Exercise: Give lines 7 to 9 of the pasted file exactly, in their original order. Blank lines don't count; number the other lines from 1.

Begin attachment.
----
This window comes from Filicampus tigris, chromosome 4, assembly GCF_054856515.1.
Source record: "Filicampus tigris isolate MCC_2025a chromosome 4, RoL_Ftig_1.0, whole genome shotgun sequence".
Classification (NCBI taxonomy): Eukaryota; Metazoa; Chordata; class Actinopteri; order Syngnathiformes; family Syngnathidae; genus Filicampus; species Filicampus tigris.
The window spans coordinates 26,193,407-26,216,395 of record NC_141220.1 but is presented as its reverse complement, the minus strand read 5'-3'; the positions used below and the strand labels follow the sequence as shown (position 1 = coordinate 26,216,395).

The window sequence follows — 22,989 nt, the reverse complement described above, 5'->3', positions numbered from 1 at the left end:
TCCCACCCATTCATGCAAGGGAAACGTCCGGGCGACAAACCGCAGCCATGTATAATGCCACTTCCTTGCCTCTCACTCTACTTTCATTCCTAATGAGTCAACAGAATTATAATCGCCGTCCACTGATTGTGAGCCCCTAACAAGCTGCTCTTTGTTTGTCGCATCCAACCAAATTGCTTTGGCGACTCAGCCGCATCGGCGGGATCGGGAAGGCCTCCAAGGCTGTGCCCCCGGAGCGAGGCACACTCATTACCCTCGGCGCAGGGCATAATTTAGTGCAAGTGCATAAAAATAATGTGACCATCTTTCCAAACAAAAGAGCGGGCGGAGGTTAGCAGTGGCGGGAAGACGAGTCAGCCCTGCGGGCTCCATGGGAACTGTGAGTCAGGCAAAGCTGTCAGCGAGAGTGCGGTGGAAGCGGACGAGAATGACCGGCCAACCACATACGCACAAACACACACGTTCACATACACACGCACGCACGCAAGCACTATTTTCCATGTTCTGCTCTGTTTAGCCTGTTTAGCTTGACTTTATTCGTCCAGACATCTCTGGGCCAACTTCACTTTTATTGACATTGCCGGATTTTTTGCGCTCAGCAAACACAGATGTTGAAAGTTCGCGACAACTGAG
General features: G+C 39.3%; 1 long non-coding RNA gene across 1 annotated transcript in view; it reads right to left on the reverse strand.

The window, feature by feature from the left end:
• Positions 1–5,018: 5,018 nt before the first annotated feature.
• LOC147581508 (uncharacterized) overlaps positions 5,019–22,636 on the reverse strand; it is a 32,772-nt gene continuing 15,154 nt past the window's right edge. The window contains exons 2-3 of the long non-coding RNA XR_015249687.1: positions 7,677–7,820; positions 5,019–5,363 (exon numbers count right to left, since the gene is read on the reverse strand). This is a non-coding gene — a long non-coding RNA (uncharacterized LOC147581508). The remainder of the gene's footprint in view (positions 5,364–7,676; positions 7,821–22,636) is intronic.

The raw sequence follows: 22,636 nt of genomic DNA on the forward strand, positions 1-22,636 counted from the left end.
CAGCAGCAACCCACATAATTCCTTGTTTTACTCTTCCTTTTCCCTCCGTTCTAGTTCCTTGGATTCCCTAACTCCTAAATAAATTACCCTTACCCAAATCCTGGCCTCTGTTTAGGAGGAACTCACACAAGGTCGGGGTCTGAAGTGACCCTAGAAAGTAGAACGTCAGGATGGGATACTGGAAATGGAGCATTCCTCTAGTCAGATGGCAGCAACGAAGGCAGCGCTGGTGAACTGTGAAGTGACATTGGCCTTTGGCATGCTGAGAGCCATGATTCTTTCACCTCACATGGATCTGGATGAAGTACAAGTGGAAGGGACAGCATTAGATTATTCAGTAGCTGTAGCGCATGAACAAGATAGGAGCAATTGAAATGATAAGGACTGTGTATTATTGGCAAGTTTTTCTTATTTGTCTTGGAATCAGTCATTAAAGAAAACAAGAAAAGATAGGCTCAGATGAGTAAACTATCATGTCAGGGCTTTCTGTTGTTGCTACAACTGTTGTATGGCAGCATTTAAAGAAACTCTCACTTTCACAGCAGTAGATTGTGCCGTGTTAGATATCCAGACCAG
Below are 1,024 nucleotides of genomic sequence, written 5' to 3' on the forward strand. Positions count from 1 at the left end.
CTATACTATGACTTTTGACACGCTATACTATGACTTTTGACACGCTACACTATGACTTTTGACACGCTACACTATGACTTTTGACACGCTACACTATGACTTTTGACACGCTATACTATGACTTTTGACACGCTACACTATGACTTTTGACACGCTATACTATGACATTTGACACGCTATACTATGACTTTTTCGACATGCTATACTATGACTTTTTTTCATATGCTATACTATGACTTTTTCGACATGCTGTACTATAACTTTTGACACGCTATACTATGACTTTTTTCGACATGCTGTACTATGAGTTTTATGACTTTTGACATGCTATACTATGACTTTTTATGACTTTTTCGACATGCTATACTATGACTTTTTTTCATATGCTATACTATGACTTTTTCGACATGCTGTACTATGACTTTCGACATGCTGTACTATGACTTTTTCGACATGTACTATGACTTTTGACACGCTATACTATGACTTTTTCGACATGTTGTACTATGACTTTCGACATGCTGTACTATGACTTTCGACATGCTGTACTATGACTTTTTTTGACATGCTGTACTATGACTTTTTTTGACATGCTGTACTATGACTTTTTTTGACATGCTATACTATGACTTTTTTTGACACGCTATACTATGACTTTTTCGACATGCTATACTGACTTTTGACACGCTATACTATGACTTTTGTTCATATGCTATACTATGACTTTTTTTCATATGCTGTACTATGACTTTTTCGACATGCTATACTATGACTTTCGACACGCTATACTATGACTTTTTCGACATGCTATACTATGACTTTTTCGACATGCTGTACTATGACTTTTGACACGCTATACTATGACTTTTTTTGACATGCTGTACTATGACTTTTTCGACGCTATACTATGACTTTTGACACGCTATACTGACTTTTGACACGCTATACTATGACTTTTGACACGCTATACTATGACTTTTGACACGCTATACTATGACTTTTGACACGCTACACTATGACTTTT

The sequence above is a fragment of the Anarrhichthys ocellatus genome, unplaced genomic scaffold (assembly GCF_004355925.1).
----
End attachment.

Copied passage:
General features: G+C 39.3%; 1 long non-coding RNA gene across 1 annotated transcript in view; it reads right to left on the reverse strand.

The window, feature by feature from the left end:
• Positions 1–5,018: 5,018 nt before the first annotated feature.